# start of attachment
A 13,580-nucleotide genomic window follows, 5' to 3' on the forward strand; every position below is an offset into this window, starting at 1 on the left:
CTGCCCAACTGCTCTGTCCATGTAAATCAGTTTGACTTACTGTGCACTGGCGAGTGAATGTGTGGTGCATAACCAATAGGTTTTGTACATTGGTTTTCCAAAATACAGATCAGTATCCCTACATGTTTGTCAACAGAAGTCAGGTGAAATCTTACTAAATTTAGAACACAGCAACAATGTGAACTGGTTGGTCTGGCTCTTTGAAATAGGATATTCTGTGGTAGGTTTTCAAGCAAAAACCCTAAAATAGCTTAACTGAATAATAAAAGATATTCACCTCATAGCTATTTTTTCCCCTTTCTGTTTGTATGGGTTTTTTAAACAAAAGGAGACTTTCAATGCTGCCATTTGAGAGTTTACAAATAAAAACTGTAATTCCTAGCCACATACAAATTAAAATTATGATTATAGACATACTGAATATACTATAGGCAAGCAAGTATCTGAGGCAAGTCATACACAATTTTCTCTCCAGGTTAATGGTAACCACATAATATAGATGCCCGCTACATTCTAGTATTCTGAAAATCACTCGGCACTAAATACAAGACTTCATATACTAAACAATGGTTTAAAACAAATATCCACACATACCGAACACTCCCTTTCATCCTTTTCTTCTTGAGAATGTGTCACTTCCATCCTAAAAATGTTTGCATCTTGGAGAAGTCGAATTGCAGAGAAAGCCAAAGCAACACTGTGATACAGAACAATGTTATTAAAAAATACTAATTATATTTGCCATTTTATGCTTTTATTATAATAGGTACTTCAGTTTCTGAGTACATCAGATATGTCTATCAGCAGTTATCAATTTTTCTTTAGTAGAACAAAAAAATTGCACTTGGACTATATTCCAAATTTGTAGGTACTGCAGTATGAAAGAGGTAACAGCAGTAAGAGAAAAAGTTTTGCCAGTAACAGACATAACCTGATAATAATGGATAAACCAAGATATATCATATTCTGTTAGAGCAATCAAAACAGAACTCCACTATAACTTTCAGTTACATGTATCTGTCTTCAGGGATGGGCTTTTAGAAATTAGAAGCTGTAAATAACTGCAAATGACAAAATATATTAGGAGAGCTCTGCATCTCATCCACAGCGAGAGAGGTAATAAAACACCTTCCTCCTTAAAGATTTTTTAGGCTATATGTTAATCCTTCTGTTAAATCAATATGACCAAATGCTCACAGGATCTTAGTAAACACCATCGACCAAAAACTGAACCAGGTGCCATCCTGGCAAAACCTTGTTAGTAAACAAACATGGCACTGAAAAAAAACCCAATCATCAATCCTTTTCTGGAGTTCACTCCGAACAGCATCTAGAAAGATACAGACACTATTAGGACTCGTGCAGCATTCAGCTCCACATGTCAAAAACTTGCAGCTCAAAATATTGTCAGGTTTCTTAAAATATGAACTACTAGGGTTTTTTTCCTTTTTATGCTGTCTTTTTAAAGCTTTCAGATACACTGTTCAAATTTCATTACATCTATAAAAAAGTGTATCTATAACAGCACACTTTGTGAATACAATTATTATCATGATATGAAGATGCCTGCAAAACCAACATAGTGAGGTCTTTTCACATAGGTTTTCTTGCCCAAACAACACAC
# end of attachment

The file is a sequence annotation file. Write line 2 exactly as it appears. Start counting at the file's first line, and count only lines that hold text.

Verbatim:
CTGCCCAACTGCTCTGTCCATGTAAATCAGTTTGACTTACTGTGCACTGGCGAGTGAATGTGTGGTGCATAACCAATAGGTTTTGTACATTGGTTTTCCAAAATACAGATCAGTATCCCTACATGTTTGTCAACAGAAGTCAGGTGAAATCTTACTAAATTTAGAACACAGCAACAATGTGAACTGGTTGGTCTGGCTCTTTGAAATAGGATATTCTGTGGTAGGTTTTCAAGCAAAAACCCTAAAATAGCTTAACTGAATAATAAAAGATATTCACCTCATAGCTATTTTTTCCCCTTTCTGTTTGTATGGGTTTTTTAAACAAAAGGAGACTTTCAATGCTGCCATTTGAGAGTTTACAAATAAAAACTGTAATTCCTAGCCACATACAAATTAAAATTATGATTATAGACATACTGAATATACTATAGGCAAGCAAGTATCTGAGGCAAGTCATACACAATTTTCTCTCCAGGTTAATGGTAACCACATAATATAGATGCCCGCTACATTCTAGTATTCTGAAAATCACTCGGCACTAAATACAAGACTTCATATACTAAACAATGGTTTAAAACAAATATCCACACATACCGAACACTCCCTTTCATCCTTTTCTTCTTGAGAATGTGTCACTTCCATCCTAAAAATGTTTGCATCTTGGAGAAGTCGAATTGCAGAGAAAGCCAAAGCAACACTGTGATACAGAACAATGTTATTAAAAAATACTAATTATATTTGCCATTTTATGCTTTTATTATAATAGGTACTTCAGTTTCTGAGTACATCAGATATGTCTATCAGCAGTTATCAATTTTTCTTTAGTAGAACAAAAAAATTGCACTTGGACTATATTCCAAATTTGTAGGTACTGCAGTATGAAAGAGGTAACAGCAGTAAGAGAAAAAGTTTTGCCAGTAACAGACATAACCTGATAATAATGGATAAACCAAGATATATCATATTCTGTTAGAGCAATCAAAACAGAACTCCACTATAACTTTCAGTTACATGTATCTGTCTTCAGGGATGGGCTTTTAGAAATTAGAAGCTGTAAATAACTGCAAATGACAAAATATATTAGGAGAGCTCTGCATCTCATCCACAGCGAGAGAGGTAATAAAACACCTTCCTCCTTAAAGATTTTTTAGGCTATATGTTAATCCTTCTGTTAAATCAATATGACCAAATGCTCACAGGATCTTAGTAAACACCATCGACCAAAAACTGAACCAGGTGCCATCCTGGCAAAACCTTGTTAGTAAACAAACATGGCACTGAAAAAAAACCCAATCATCAATCCTTTTCTGGAGTTCACTCCGAACAGCATCTAGAAAGATACAGACACTATTAGGACTCGTGCAGCATTCAGCTCCACATGTCAAAAACTTGCAGCTCAAAATATTGTCAGGTTTCTTAAAATATGAACTACTAGGGTTTTTTTCCTTTTTATGCTGTCTTTTTAAAGCTTTCAGATACACTGTTCAAATTTCATTACATCTATAAAAAAGTGTATCTATAACAGCACACTTTGTGAATACAATTATTATCATGATATGAAGATGCCTGCAAAACCAACATAGTGAGGTCTTTTCACATAGGTTTTCTTGCCCAAACAACACAC